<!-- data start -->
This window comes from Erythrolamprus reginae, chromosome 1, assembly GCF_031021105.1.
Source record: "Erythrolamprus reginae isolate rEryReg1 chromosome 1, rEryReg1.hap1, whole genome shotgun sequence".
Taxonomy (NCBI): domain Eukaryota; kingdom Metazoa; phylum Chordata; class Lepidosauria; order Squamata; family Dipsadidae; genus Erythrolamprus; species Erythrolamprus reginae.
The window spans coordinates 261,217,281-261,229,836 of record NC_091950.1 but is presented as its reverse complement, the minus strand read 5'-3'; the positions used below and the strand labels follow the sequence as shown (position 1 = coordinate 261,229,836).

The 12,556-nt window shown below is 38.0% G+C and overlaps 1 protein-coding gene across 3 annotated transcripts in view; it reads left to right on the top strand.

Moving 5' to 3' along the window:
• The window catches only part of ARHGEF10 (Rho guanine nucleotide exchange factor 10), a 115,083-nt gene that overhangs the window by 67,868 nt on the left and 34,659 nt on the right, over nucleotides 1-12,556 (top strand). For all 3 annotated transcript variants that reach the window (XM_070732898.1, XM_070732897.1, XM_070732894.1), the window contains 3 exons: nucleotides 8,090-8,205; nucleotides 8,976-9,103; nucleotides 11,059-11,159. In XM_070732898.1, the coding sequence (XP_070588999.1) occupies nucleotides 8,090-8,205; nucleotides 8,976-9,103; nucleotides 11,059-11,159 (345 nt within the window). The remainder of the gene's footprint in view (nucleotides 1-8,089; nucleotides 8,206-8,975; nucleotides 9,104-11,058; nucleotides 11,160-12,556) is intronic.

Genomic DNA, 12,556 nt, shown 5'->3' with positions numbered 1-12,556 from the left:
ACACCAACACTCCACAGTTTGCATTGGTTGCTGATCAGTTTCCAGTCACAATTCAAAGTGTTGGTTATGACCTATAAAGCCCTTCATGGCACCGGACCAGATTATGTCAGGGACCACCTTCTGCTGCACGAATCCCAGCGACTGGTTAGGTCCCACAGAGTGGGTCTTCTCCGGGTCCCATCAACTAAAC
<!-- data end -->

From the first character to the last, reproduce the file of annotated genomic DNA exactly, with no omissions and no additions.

This window comes from Erythrolamprus reginae, chromosome 1, assembly GCF_031021105.1.
Source record: "Erythrolamprus reginae isolate rEryReg1 chromosome 1, rEryReg1.hap1, whole genome shotgun sequence".
Taxonomy (NCBI): domain Eukaryota; kingdom Metazoa; phylum Chordata; class Lepidosauria; order Squamata; family Dipsadidae; genus Erythrolamprus; species Erythrolamprus reginae.
The window spans coordinates 261,217,281-261,229,836 of record NC_091950.1 but is presented as its reverse complement, the minus strand read 5'-3'; the positions used below and the strand labels follow the sequence as shown (position 1 = coordinate 261,229,836).

The 12,556-nt window shown below is 38.0% G+C and overlaps 1 protein-coding gene across 3 annotated transcripts in view; it reads left to right on the top strand.

Moving 5' to 3' along the window:
• The window catches only part of ARHGEF10 (Rho guanine nucleotide exchange factor 10), a 115,083-nt gene that overhangs the window by 67,868 nt on the left and 34,659 nt on the right, over nucleotides 1-12,556 (top strand). For all 3 annotated transcript variants that reach the window (XM_070732898.1, XM_070732897.1, XM_070732894.1), the window contains 3 exons: nucleotides 8,090-8,205; nucleotides 8,976-9,103; nucleotides 11,059-11,159. In XM_070732898.1, the coding sequence (XP_070588999.1) occupies nucleotides 8,090-8,205; nucleotides 8,976-9,103; nucleotides 11,059-11,159 (345 nt within the window). The remainder of the gene's footprint in view (nucleotides 1-8,089; nucleotides 8,206-8,975; nucleotides 9,104-11,058; nucleotides 11,160-12,556) is intronic.

Genomic DNA, 12,556 nt, shown 5'->3' with positions numbered 1-12,556 from the left:
ACACCAACACTCCACAGTTTGCATTGGTTGCTGATCAGTTTCCAGTCACAATTCAAAGTGTTGGTTATGACCTATAAAGCCCTTCATGGCACCGGACCAGATTATGTCAGGGACCACCTTCTGCTGCACGAATCCCAGCGACTGGTTAGGTCCCACAGAGTGGGTCTTCTCCGGGTCCCATCAACTAAAC